The r/altright and r/alternativeright subreddits has been banned from the site.

What's a subreddit? A forum dedicated to a particular subject on Reddit. Subreddits have their own rules and moderators to help maintain a sense of community within specific topic areas.

Why? Reddit says the groups were posting personal information, which violates Reddit terms of service. In a statement to Axios, Reddit says they're clear in their terms of service that posting of personal information can get users banned from Reddit and that they've banned r/altright and r/alternativeright "due to repeated violations of the terms of our content policy."

What we know: According to IBTimes, the r/altright group had 16,007 subscribers and increased in size by 37% around the time President Trump was inaugurated. The forum was created in 2010 but didn't gain traction until last summer.

How r/altright is reacting: A senior moderator of the subreddit told The Daily Beast that they were banned without notification or justification. "So much for leftist tolerance," the moderator told The Beast, saying their moderator team strictly enforced Reddit's rules. Users in the /r/The_Donald subreddit complained about the ban.

Whether you like it or not, altright was the last place on reddit that allowed true free speech and discussion of "socially taboo" facts and discussion. - TheGoyWhoCriedWolf Reddit User on The_Donald subreddit channel

Why it matters: This is a big deal for the community-based site who calls itself "the front page of the internet" WhileReddit has blocked offensive subreddits in the past, the site usually steers clear of banning forums unless they explicitly violate terms of service. Earlier in the week, Reddit co-founder Alexis Ohanian penned an open letter to users calling Trump's Muslim ban "potentially unconstitutional" and "deeply un-American." Reddit users on The_Donald referenced the agenda of the site's founders in comments Wednesday and Thursday.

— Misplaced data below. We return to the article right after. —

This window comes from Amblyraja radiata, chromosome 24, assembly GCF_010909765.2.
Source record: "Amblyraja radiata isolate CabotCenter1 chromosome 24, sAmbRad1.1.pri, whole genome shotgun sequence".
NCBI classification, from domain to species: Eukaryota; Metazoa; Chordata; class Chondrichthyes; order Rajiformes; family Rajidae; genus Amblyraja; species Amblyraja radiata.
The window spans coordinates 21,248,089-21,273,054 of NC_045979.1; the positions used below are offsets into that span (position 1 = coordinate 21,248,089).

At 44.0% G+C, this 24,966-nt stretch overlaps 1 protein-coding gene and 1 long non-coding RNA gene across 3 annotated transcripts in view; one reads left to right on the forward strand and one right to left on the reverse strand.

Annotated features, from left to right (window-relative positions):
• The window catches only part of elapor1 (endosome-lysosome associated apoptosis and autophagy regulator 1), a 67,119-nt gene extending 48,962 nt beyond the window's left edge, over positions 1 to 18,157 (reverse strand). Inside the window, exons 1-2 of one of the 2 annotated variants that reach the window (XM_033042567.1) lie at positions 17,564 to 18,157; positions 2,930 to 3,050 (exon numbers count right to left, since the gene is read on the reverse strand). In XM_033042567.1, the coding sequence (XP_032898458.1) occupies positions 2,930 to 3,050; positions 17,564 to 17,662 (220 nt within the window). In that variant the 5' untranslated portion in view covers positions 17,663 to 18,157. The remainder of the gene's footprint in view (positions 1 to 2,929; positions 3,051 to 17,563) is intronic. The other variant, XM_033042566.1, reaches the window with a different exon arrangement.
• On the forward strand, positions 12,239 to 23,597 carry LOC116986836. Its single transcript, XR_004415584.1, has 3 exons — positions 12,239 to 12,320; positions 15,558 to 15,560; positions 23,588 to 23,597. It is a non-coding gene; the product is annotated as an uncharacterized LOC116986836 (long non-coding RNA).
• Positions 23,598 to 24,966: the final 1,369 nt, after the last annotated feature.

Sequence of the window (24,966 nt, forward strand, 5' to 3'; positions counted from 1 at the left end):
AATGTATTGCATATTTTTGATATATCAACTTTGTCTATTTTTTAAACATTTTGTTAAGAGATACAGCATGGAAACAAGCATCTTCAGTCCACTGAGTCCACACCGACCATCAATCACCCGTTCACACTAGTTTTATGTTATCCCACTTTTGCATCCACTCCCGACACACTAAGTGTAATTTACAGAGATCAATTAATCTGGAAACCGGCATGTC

Go deeper

Jeff Sessions loses Alabama Senate primary runoff

Jeff Sessions. Photo: Michael DeMocker/Getty Images

Former Attorney General Jeff Sessions has lost the Republican nomination for Senate to Tommy Tuberville in Alabama in Tuesday night’s primary runoff, AP reports.

Why it matters: Sessions had been the underdog in the race against former Auburn University head football coach Tommy Tuberville, who had the backing of President Trump. Tuberville will now face off against Sen. Doug Jones (D-Ala.) in November, who is considered to have one of the most vulnerable Democratic Senate seats in the country.

Updated 1 hour ago - Politics & Policy

Coronavirus dashboard

Illustration: Aïda Amer/Axios

  1. Global: Total confirmed cases as of 9 p.m. ET: 13,273,537 — Total deaths: 577,006 — Total recoveries — 7,367,106Map.
  2. U.S.: Total confirmed cases as of 9 p.m. ET: 3,424,304 — Total deaths: 136,432 — Total recoveries: 1,049,098 — Total tested: 41,764,557Map.
  3. Politics: Biden welcomes Trump wearing mask in public but warns "it’s not enough"
  4. Public health: Four former CDC heads say Trump's undermining of agency puts lives at risk — CDC director: U.S. could get coronavirus "under control" in 4–8 weeks if all wear masks.

Bank CEOs brace for worsening economic scenario

JPMorgan CEO Jamie Dimon. Photo: J. Lawler Duggan/For The Washington Post via Getty Images

Wells Fargo swung to its first loss since the financial crisis — while JPMorgan Chase and Citigroup reported significantly lower profits from a year earlier — as the banks set aside billions of dollars more in the second quarter for loans that may go bad.

Why it matters: The cumulative $28 billion in loan loss provisions that banks have so far announced they’re reserving serves as a signal they’re preparing for a colossal wave of loan defaults as the economy slogs through a coronavirus-driven downturn.